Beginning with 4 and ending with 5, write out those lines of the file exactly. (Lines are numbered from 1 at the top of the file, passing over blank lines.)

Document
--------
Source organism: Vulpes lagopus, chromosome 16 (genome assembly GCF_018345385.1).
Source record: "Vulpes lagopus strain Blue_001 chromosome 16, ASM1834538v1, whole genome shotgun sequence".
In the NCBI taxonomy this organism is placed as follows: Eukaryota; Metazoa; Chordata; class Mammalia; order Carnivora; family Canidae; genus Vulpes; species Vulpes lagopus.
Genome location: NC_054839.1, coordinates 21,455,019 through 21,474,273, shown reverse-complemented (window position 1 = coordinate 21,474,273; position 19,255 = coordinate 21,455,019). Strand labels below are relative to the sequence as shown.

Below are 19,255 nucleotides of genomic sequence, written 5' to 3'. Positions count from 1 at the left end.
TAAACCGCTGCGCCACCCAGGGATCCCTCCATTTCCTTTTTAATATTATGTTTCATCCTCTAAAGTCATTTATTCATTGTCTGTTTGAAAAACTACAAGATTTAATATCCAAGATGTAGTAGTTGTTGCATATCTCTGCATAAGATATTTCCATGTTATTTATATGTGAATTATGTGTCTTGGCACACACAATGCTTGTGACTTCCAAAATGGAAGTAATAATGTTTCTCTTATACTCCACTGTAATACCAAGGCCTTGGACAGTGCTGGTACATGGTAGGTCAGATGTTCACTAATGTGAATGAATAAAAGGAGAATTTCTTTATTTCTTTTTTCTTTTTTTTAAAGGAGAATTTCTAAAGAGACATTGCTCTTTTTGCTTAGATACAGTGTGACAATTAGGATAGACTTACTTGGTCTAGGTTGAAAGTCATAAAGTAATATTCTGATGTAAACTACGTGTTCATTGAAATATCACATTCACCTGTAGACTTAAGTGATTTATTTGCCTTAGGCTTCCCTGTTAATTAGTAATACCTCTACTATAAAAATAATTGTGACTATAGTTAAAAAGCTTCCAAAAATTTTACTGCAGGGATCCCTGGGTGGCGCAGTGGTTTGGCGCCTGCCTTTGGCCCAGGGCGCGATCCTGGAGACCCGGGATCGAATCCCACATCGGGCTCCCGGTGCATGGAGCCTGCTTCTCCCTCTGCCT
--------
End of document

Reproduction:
Genome location: NC_054839.1, coordinates 21,455,019 through 21,474,273, shown reverse-complemented (window position 1 = coordinate 21,474,273; position 19,255 = coordinate 21,455,019). Strand labels below are relative to the sequence as shown.

Below are 19,255 nucleotides of genomic sequence, written 5' to 3'. Positions count from 1 at the left end.